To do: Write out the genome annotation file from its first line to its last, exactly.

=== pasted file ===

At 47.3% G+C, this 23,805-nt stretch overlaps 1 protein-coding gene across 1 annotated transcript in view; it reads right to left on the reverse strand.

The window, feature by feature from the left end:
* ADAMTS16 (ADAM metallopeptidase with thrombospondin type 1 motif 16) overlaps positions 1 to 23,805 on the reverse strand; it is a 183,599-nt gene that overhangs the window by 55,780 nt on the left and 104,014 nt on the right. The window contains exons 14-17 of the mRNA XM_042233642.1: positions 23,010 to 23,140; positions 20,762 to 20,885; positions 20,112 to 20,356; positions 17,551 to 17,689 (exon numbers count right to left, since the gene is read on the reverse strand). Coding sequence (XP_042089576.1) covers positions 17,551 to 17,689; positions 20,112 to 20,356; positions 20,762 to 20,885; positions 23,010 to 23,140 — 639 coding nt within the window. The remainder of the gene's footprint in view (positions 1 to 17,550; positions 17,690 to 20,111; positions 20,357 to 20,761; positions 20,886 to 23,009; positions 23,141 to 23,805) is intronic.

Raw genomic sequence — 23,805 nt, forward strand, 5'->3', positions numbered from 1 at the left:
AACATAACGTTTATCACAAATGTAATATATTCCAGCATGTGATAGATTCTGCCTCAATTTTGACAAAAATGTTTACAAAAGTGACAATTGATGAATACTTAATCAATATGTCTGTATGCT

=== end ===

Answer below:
At 47.3% G+C, this 23,805-nt stretch overlaps 1 protein-coding gene across 1 annotated transcript in view; it reads right to left on the reverse strand.

The window, feature by feature from the left end:
* ADAMTS16 (ADAM metallopeptidase with thrombospondin type 1 motif 16) overlaps positions 1 to 23,805 on the reverse strand; it is a 183,599-nt gene that overhangs the window by 55,780 nt on the left and 104,014 nt on the right. The window contains exons 14-17 of the mRNA XM_042233642.1: positions 23,010 to 23,140; positions 20,762 to 20,885; positions 20,112 to 20,356; positions 17,551 to 17,689 (exon numbers count right to left, since the gene is read on the reverse strand). Coding sequence (XP_042089576.1) covers positions 17,551 to 17,689; positions 20,112 to 20,356; positions 20,762 to 20,885; positions 23,010 to 23,140 — 639 coding nt within the window. The remainder of the gene's footprint in view (positions 1 to 17,550; positions 17,690 to 20,111; positions 20,357 to 20,761; positions 20,886 to 23,009; positions 23,141 to 23,805) is intronic.

Raw genomic sequence — 23,805 nt, forward strand, 5'->3', positions numbered from 1 at the left:
AACATAACGTTTATCACAAATGTAATATATTCCAGCATGTGATAGATTCTGCCTCAATTTTGACAAAAATGTTTACAAAAGTGACAATTGATGAATACTTAATCAATATGTCTGTATGCT